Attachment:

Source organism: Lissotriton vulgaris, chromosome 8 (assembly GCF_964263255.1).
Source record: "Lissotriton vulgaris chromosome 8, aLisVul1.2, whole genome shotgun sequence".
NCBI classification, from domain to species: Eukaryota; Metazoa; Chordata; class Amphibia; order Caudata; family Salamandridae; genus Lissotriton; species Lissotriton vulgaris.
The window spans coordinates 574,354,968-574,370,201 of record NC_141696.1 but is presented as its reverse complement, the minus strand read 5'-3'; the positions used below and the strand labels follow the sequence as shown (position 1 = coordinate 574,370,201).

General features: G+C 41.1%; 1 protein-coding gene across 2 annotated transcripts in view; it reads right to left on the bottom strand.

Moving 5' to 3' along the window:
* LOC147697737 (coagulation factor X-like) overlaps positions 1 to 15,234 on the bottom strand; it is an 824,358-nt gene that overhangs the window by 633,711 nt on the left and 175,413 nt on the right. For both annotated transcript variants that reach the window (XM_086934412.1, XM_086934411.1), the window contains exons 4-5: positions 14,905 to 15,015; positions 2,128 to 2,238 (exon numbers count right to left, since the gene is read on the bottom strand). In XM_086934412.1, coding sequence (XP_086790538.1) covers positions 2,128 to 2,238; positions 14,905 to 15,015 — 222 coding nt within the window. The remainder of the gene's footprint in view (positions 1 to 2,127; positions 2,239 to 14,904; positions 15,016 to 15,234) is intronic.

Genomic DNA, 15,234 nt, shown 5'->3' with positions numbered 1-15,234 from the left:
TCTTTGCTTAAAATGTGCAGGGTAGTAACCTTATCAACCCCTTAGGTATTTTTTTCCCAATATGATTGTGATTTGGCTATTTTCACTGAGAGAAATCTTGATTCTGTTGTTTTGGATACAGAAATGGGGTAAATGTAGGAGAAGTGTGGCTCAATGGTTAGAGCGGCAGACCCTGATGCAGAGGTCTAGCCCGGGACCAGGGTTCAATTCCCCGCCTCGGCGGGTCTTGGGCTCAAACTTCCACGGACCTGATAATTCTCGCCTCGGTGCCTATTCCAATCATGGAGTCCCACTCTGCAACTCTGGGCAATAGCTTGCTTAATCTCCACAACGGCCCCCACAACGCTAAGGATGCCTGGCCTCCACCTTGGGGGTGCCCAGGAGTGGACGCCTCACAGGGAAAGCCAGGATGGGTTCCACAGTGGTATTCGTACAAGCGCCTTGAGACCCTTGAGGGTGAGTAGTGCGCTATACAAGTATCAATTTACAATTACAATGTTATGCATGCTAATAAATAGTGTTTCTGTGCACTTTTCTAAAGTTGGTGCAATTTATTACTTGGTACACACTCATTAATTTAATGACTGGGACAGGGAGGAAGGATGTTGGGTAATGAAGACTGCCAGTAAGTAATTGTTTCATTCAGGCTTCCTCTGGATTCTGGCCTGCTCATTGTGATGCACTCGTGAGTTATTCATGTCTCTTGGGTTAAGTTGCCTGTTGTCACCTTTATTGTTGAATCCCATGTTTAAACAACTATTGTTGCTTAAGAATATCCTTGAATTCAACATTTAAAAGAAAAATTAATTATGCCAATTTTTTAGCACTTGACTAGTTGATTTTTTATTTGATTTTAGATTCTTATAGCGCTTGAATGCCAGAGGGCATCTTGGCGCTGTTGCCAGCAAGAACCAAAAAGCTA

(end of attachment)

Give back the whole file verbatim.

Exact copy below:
Source organism: Lissotriton vulgaris, chromosome 8 (assembly GCF_964263255.1).
Source record: "Lissotriton vulgaris chromosome 8, aLisVul1.2, whole genome shotgun sequence".
NCBI classification, from domain to species: Eukaryota; Metazoa; Chordata; class Amphibia; order Caudata; family Salamandridae; genus Lissotriton; species Lissotriton vulgaris.
The window spans coordinates 574,354,968-574,370,201 of record NC_141696.1 but is presented as its reverse complement, the minus strand read 5'-3'; the positions used below and the strand labels follow the sequence as shown (position 1 = coordinate 574,370,201).

General features: G+C 41.1%; 1 protein-coding gene across 2 annotated transcripts in view; it reads right to left on the bottom strand.

Moving 5' to 3' along the window:
* LOC147697737 (coagulation factor X-like) overlaps positions 1 to 15,234 on the bottom strand; it is an 824,358-nt gene that overhangs the window by 633,711 nt on the left and 175,413 nt on the right. For both annotated transcript variants that reach the window (XM_086934412.1, XM_086934411.1), the window contains exons 4-5: positions 14,905 to 15,015; positions 2,128 to 2,238 (exon numbers count right to left, since the gene is read on the bottom strand). In XM_086934412.1, coding sequence (XP_086790538.1) covers positions 2,128 to 2,238; positions 14,905 to 15,015 — 222 coding nt within the window. The remainder of the gene's footprint in view (positions 1 to 2,127; positions 2,239 to 14,904; positions 15,016 to 15,234) is intronic.

Genomic DNA, 15,234 nt, shown 5'->3' with positions numbered 1-15,234 from the left:
TCTTTGCTTAAAATGTGCAGGGTAGTAACCTTATCAACCCCTTAGGTATTTTTTTCCCAATATGATTGTGATTTGGCTATTTTCACTGAGAGAAATCTTGATTCTGTTGTTTTGGATACAGAAATGGGGTAAATGTAGGAGAAGTGTGGCTCAATGGTTAGAGCGGCAGACCCTGATGCAGAGGTCTAGCCCGGGACCAGGGTTCAATTCCCCGCCTCGGCGGGTCTTGGGCTCAAACTTCCACGGACCTGATAATTCTCGCCTCGGTGCCTATTCCAATCATGGAGTCCCACTCTGCAACTCTGGGCAATAGCTTGCTTAATCTCCACAACGGCCCCCACAACGCTAAGGATGCCTGGCCTCCACCTTGGGGGTGCCCAGGAGTGGACGCCTCACAGGGAAAGCCAGGATGGGTTCCACAGTGGTATTCGTACAAGCGCCTTGAGACCCTTGAGGGTGAGTAGTGCGCTATACAAGTATCAATTTACAATTACAATGTTATGCATGCTAATAAATAGTGTTTCTGTGCACTTTTCTAAAGTTGGTGCAATTTATTACTTGGTACACACTCATTAATTTAATGACTGGGACAGGGAGGAAGGATGTTGGGTAATGAAGACTGCCAGTAAGTAATTGTTTCATTCAGGCTTCCTCTGGATTCTGGCCTGCTCATTGTGATGCACTCGTGAGTTATTCATGTCTCTTGGGTTAAGTTGCCTGTTGTCACCTTTATTGTTGAATCCCATGTTTAAACAACTATTGTTGCTTAAGAATATCCTTGAATTCAACATTTAAAAGAAAAATTAATTATGCCAATTTTTTAGCACTTGACTAGTTGATTTTTTATTTGATTTTAGATTCTTATAGCGCTTGAATGCCAGAGGGCATCTTGGCGCTGTTGCCAGCAAGAACCAAAAAGCTA